Randy Carlyle, the no-nonsense, brusque Toronto Maple Leafs coach, loves the rough stuff.
The Wild especially knows this.
In 2007, the Wild got so pushed around during its playoff loss to Carlyle’s Anaheim Ducks during their Stanley Cup run that then-GM Doug Risebrough acquired heavies Todd Fedoruk and Chris Simon the following year to join Derek Boogaard.
Wednesday night, the Maple Leafs incited scrum after scrum and took out Minnesota’s starting goaltender, Niklas Backstrom, halfway through the first period. But in the end, for the second consecutive meeting against the Maple Leafs, the Wild dramatically outchanced Toronto only to this time rally for a 2-1 shootout victory.
“They want to mix it up after the whistles,” said Wild leading scorer Zach Parise, who scored the tying goal with 4 minutes, 17 seconds left. “For us, we don’t bother with that. That’s not our game. That’s kind of their M.O., but we did a good job staying away from that.”
The Wild, 5-0-1 in its past six games, didn’t do it the easy way. It went 0-for-5 on the power play and looked cooked when it mustered only one shot during a five-minute major in the third period.
But the Wild kept pressuring and finally the top line struck. Charlie Coyle stole a pass from former Gopher Phil Kessel before setting up Parise’s tying goal, a pass that deflected off Parise’s right skate and behind Jonathan Bernier after Kessel kicked it in.
Parise and Jason Pominville each scored in the shootout as the Wild, which got another 36-minute game from Ryan Suter (108 minutes the past three games), picked up points for the 10th time in 11 games (8-1-2).
Backstrom was knocked out of the game because of an “upper-body injury” after taking a forearm shiver to the head from Maple Leafs forward Nazem Kadri. In the third period, Kadri was assessed a match penalty for an illegal hit to Mikael Granlund’s head. Both hits will be reviewed by the NHL.
“That’s what we’re trying to get rid of,” Parise said.
The Wild never challenged Kadri, was outhit 33-15 and often was on the receiving end of Toronto’s aggression.
“Do we match up against that team’s toughness? No, we don’t,” coach Mike Yeo said. “Now we do have a team that cares about each other very much, and we stick up for each other, trust me.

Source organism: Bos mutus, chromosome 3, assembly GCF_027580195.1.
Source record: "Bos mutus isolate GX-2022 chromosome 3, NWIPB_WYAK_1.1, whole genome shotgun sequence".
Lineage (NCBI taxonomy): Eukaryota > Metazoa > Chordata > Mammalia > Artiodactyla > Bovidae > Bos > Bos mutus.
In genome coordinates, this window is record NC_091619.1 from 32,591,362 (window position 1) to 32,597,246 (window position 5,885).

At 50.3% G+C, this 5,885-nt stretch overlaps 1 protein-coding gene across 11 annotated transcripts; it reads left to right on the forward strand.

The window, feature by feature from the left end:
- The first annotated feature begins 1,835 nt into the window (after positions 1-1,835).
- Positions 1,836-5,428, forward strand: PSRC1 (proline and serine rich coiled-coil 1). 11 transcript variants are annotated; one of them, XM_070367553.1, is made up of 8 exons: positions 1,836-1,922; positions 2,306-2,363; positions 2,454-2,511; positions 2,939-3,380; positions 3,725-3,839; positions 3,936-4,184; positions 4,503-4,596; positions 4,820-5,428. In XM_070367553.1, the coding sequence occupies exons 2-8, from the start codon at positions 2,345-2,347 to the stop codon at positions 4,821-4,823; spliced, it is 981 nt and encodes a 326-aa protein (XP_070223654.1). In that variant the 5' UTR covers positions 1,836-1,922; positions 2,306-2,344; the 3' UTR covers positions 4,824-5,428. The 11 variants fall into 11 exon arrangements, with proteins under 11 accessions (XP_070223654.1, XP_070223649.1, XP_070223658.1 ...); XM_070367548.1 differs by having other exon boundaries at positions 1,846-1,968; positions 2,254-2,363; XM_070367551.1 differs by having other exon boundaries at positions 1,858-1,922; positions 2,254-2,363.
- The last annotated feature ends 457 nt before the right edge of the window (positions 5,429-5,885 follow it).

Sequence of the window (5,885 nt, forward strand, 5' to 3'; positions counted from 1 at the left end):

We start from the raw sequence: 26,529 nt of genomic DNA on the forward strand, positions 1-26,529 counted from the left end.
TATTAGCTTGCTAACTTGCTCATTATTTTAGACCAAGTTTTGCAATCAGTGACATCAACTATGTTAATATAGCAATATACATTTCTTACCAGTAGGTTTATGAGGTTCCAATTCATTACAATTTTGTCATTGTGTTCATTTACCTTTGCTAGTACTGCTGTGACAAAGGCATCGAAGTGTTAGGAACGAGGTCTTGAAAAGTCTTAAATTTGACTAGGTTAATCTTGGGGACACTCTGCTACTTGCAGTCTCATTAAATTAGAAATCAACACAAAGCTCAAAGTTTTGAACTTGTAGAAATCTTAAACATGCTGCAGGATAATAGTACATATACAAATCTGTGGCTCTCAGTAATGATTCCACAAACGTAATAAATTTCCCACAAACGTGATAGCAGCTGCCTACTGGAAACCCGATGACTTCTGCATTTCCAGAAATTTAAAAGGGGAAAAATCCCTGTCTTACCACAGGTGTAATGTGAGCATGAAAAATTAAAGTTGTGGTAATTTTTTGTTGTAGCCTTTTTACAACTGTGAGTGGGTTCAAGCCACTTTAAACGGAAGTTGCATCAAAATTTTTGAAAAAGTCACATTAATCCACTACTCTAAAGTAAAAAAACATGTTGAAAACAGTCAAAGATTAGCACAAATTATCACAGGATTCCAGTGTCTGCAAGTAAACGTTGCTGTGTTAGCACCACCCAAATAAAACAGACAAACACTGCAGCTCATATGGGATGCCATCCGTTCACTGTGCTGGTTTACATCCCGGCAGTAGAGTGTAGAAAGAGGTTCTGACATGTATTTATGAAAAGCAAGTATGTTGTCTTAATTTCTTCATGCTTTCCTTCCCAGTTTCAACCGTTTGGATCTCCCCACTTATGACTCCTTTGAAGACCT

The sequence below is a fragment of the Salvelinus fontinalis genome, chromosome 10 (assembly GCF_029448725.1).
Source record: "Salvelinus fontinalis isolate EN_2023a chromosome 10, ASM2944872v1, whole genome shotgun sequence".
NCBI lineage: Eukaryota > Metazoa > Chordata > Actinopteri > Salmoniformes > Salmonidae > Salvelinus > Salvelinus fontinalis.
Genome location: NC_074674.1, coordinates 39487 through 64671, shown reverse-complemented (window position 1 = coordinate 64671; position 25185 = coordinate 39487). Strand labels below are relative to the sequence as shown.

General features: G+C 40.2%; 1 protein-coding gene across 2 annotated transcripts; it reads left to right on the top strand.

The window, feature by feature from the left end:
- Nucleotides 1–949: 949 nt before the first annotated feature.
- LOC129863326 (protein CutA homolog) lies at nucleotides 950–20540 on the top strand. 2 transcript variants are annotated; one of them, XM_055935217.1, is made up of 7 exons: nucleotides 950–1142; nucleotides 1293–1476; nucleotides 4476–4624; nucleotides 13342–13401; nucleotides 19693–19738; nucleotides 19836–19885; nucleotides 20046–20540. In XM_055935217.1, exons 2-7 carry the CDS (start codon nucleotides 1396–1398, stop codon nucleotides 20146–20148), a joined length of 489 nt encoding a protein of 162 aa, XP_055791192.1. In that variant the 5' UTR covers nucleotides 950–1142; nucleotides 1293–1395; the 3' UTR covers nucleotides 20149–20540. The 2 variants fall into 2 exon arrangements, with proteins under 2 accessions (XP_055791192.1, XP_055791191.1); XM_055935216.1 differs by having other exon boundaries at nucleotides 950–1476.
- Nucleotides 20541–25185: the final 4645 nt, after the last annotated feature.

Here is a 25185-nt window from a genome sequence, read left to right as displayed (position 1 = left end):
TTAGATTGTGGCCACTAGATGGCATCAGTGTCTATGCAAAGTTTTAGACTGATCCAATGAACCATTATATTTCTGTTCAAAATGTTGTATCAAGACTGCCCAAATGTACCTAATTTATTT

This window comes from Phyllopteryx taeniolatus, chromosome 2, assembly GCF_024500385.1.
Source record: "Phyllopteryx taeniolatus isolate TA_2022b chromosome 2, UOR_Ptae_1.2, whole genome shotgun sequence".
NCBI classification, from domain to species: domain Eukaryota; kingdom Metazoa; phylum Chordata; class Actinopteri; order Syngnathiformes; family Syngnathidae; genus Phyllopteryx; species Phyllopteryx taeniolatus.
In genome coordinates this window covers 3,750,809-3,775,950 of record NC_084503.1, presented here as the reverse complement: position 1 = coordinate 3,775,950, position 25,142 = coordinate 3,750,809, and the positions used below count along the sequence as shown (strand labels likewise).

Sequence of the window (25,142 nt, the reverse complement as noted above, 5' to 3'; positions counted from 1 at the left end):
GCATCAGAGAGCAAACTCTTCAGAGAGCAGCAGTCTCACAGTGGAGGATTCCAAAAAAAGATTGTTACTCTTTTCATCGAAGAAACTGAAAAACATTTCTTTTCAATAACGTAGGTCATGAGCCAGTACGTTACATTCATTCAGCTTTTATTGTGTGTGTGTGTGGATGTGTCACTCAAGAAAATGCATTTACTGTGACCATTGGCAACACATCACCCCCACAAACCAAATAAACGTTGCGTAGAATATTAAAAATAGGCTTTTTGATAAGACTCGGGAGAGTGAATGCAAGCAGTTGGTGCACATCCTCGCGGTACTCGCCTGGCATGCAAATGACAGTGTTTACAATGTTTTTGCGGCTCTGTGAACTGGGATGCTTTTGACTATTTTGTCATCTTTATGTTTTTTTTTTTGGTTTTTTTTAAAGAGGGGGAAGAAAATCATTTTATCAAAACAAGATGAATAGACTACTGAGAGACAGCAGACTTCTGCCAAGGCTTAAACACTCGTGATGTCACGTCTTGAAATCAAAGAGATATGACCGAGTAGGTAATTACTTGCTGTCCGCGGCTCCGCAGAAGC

“Between the whistles and the way we fought through this game and found a way to win, that’s a message, too, to your teammates.”
Pominville said the proper way to respond would have been making the Maple Leafs pay on the power play.
“I would have liked to put them away,” Pominville said, adding, “We didn’t really get pushed around. I mean, they were physical, but they got penalties on them. I don’t even think that counts as physicality. Anyone can be physical and get penalties.”
Backstrom tried to play through the cobwebs but eventually left 10½ minutes into the first. In came Josh Harding, who didn’t start because he was ill the night before.
Cold off the bench, the NHL’s goals-against average (1.21) and save percentage (.947) leader made 19 saves to improve to 10-2-2.
“I don’t think anyone can be surprised by him anymore,” Parise said of Harding.
It was a maddening night offensively for the Wild. In Toronto last month, Minnesota outshot the Maple Leafs 37-14 and lost. This time it was 34-23, including 13-5 in the second period, and it took a puck off two skates to beat Bernier (33 saves).
It looked as if Mason Raymond’s second-period power-play goal would hold up and Bernier would record his fourth career shutout against the Wild until Parise’s ninth goal tied it.
“Is anyone going to say that we didn’t … outplay them?” Yeo said. “We beat a real good team, and I really love the way our guys competed. We put a lot into that game.”